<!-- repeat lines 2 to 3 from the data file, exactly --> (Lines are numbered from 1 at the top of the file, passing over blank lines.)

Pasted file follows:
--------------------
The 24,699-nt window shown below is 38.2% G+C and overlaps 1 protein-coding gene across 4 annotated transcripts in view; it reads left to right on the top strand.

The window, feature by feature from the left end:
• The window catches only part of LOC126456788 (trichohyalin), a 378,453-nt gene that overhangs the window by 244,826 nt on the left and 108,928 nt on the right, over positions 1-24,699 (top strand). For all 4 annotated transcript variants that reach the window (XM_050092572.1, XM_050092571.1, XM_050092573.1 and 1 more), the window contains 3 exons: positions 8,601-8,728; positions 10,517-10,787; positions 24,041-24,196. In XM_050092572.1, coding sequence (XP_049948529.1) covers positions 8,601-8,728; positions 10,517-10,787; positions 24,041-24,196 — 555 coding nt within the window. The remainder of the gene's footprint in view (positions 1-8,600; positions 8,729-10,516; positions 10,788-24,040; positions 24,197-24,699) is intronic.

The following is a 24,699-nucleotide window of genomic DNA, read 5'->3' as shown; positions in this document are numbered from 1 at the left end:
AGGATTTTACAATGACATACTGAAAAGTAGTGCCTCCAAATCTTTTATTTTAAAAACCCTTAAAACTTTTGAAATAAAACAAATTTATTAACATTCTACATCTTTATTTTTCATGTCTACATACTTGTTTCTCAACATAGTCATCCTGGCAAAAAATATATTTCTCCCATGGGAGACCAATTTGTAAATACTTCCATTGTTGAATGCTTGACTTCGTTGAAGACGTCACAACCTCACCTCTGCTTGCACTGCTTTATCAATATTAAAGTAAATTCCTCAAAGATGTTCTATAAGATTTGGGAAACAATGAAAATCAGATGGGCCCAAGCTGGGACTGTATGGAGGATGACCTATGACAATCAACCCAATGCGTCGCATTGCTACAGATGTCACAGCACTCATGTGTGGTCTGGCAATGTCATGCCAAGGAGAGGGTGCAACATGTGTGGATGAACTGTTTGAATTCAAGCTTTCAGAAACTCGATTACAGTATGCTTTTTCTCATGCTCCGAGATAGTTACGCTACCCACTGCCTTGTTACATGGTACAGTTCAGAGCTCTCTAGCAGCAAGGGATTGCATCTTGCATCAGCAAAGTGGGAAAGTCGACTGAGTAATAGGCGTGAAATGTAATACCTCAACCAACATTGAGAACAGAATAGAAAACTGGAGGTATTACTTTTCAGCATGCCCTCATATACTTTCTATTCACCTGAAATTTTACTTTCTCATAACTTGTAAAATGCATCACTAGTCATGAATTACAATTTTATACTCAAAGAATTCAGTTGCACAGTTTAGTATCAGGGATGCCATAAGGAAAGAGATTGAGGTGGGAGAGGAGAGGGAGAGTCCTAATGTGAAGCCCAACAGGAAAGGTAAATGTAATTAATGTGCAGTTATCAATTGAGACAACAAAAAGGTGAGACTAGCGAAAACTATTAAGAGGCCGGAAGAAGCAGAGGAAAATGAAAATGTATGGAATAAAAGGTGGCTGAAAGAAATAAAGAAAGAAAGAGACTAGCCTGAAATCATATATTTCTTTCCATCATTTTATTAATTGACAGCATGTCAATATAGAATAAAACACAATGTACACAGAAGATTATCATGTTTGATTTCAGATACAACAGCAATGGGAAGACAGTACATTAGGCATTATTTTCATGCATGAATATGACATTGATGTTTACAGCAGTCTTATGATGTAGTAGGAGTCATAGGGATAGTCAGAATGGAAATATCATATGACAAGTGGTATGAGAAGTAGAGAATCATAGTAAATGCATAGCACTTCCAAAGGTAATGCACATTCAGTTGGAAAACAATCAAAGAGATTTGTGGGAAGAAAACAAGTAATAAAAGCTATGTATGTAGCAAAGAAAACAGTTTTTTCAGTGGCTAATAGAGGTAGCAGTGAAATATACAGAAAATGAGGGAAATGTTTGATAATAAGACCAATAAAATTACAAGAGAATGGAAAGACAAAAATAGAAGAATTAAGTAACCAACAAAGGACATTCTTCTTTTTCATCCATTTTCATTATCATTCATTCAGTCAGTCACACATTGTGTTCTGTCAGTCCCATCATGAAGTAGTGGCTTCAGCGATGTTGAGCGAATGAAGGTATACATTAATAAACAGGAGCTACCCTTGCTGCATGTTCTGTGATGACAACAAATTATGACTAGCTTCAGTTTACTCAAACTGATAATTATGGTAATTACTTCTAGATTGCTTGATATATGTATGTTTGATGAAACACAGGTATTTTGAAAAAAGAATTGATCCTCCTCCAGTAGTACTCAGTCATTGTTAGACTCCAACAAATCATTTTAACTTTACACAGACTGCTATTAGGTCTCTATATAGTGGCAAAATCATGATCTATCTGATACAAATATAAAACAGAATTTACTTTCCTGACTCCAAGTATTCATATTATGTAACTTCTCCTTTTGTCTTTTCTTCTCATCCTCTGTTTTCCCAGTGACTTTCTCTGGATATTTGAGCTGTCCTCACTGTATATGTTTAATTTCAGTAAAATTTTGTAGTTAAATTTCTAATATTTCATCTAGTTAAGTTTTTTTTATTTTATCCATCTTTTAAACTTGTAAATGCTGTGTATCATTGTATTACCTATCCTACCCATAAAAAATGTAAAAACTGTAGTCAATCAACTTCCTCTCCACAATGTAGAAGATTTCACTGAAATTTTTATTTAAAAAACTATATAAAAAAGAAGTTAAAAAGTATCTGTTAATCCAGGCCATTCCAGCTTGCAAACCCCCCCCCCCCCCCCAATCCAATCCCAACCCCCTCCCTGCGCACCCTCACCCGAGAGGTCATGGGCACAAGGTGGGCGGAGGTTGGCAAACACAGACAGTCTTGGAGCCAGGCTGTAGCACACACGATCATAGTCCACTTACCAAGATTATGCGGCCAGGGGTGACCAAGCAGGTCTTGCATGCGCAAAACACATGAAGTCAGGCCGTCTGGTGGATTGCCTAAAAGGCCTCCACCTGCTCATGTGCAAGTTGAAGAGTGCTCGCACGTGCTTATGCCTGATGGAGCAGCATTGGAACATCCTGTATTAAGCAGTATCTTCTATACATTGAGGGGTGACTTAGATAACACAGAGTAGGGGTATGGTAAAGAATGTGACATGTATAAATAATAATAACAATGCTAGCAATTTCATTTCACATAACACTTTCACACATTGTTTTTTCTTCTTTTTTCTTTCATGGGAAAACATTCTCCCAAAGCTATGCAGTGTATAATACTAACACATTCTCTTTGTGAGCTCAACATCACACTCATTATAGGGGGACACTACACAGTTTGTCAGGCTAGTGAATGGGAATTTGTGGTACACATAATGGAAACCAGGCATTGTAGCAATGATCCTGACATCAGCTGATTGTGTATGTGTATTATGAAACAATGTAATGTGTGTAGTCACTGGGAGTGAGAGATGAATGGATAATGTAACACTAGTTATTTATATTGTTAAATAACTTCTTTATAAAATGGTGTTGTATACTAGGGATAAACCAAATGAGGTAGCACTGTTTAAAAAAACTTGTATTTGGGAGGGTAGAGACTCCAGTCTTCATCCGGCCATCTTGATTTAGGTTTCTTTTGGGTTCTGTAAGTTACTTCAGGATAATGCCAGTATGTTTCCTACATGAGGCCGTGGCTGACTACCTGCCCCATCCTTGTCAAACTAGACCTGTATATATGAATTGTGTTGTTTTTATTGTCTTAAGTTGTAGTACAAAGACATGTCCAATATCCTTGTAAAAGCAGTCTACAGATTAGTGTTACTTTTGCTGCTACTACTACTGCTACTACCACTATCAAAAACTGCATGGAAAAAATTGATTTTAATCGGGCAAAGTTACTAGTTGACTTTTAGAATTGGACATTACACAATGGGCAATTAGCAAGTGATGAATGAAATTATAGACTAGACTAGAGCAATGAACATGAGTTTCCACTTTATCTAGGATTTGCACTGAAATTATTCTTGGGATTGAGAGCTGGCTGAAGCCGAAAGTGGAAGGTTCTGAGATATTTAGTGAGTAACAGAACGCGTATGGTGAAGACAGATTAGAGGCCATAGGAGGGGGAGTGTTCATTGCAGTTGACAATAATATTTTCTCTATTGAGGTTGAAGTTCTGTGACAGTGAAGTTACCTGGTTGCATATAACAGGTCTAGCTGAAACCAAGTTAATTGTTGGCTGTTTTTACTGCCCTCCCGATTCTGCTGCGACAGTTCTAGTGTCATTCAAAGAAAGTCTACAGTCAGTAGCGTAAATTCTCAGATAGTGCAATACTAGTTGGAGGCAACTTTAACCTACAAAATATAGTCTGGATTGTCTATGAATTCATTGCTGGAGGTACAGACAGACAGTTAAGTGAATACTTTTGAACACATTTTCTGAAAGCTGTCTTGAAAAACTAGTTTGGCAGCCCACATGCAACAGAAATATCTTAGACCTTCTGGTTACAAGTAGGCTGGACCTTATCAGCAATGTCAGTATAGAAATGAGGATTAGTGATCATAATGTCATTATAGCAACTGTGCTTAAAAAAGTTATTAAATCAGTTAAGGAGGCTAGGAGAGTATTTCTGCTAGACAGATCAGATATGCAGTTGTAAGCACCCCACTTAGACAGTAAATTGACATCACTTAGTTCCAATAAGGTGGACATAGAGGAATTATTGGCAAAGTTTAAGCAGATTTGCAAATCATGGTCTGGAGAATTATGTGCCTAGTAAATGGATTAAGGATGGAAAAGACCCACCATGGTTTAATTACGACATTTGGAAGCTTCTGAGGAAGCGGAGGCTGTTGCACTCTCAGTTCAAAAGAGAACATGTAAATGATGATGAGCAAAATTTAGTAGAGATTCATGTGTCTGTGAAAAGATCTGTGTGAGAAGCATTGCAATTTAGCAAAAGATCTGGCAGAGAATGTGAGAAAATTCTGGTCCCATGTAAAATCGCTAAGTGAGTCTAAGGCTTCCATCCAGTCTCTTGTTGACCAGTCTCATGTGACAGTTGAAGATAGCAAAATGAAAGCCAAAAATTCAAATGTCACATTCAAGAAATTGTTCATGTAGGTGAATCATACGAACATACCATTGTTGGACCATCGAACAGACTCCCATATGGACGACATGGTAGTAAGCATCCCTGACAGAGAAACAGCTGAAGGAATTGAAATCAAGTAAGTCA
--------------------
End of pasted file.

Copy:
The window, feature by feature from the left end:
• The window catches only part of LOC126456788 (trichohyalin), a 378,453-nt gene that overhangs the window by 244,826 nt on the left and 108,928 nt on the right, over positions 1-24,699 (top strand). For all 4 annotated transcript variants that reach the window (XM_050092572.1, XM_050092571.1, XM_050092573.1 and 1 more), the window contains 3 exons: positions 8,601-8,728; positions 10,517-10,787; positions 24,041-24,196. In XM_050092572.1, coding sequence (XP_049948529.1) covers positions 8,601-8,728; positions 10,517-10,787; positions 24,041-24,196 — 555 coding nt within the window. The remainder of the gene's footprint in view (positions 1-8,600; positions 8,729-10,516; positions 10,788-24,040; positions 24,197-24,699) is intronic.